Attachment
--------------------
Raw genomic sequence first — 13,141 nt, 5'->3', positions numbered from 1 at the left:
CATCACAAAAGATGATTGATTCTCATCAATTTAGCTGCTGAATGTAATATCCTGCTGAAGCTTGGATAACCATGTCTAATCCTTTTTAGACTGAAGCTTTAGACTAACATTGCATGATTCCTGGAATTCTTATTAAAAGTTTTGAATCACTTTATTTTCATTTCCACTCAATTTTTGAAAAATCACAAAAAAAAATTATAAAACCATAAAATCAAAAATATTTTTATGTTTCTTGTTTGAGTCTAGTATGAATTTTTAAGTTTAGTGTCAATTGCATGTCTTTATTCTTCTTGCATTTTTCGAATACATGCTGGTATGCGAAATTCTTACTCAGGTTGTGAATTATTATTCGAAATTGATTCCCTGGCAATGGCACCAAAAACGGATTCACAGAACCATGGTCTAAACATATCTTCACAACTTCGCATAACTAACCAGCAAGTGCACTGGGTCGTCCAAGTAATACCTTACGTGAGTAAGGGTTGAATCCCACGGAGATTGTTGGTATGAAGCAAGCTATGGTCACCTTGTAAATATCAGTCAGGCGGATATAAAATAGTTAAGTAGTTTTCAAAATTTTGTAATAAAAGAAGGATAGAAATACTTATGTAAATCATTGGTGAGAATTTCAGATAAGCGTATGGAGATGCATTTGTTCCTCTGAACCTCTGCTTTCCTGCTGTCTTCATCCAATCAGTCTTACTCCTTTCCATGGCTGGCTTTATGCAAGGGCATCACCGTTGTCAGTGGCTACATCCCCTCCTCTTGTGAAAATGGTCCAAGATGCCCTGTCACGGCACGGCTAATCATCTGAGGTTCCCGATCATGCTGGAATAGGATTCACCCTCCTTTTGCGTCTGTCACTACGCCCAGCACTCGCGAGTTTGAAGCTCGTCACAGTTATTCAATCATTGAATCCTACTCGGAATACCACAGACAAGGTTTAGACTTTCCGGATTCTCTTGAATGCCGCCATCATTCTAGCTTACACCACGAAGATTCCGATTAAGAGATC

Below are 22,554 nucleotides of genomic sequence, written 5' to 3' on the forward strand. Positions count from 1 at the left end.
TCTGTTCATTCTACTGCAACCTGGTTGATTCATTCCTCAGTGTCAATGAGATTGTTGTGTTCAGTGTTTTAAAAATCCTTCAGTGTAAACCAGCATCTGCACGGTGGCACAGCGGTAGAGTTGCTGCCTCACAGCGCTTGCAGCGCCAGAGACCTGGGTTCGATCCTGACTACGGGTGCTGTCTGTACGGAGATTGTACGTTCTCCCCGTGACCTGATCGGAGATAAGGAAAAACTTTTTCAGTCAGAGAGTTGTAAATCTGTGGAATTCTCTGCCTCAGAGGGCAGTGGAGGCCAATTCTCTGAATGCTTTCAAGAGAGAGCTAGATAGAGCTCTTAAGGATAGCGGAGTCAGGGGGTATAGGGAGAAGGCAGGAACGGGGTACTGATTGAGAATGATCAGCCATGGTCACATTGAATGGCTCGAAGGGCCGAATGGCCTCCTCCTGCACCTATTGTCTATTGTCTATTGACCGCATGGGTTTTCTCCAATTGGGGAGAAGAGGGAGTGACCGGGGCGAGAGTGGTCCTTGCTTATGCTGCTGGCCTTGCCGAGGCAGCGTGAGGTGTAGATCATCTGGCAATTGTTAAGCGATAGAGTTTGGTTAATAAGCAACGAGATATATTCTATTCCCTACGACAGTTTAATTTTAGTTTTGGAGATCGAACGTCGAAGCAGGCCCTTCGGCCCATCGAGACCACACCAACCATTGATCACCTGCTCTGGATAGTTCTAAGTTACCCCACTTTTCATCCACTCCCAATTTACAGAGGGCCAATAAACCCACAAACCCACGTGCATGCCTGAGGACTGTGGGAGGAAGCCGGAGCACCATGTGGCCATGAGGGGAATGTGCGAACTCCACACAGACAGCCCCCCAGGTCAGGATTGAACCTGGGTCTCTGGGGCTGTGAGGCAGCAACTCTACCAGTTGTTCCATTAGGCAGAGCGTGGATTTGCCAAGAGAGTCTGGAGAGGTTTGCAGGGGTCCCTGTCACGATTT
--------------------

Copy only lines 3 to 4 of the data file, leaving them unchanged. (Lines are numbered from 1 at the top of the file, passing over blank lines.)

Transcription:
Below are 22,554 nucleotides of genomic sequence, written 5' to 3' on the forward strand. Positions count from 1 at the left end.
TCTGTTCATTCTACTGCAACCTGGTTGATTCATTCCTCAGTGTCAATGAGATTGTTGTGTTCAGTGTTTTAAAAATCCTTCAGTGTAAACCAGCATCTGCACGGTGGCACAGCGGTAGAGTTGCTGCCTCACAGCGCTTGCAGCGCCAGAGACCTGGGTTCGATCCTGACTACGGGTGCTGTCTGTACGGAGATTGTACGTTCTCCCCGTGACCTGATCGGAGATAAGGAAAAACTTTTTCAGTCAGAGAGTTGTAAATCTGTGGAATTCTCTGCCTCAGAGGGCAGTGGAGGCCAATTCTCTGAATGCTTTCAAGAGAGAGCTAGATAGAGCTCTTAAGGATAGCGGAGTCAGGGGGTATAGGGAGAAGGCAGGAACGGGGTACTGATTGAGAATGATCAGCCATGGTCACATTGAATGGCTCGAAGGGCCGAATGGCCTCCTCCTGCACCTATTGTCTATTGTCTATTGACCGCATGGGTTTTCTCCAATTGGGGAGAAGAGGGAGTGACCGGGGCGAGAGTGGTCCTTGCTTATGCTGCTGGCCTTGCCGAGGCAGCGTGAGGTGTAGATCATCTGGCAATTGTTAAGCGATAGAGTTTGGTTAATAAGCAACGAGATATATTCTATTCCCTACGACAGTTTAATTTTAGTTTTGGAGATCGAACGTCGAAGCAGGCCCTTCGGCCCATCGAGACCACACCAACCATTGATCACCTGCTCTGGATAGTTCTAAGTTACCCCACTTTTCATCCACTCCCAATTTACAGAGGGCCAATAAACCCACAAACCCACGTGCATGCCTGAGGACTGTGGGAGGAAGCCGGAGCACCATGTGGCCATGAGGGGAATGTGCGAACTCCACACAGACAGCCCCCCAGGTCAGGATTGAACCTGGGTCTCTGGGGCTGTGAGGCAGCAACTCTACCAGTTGTTCCATTAGGCAGAGCGTGGATTTGCCAAGAGAGTCTGGAGAGGTTTGCAGGGGTCCCTGTCACGATTT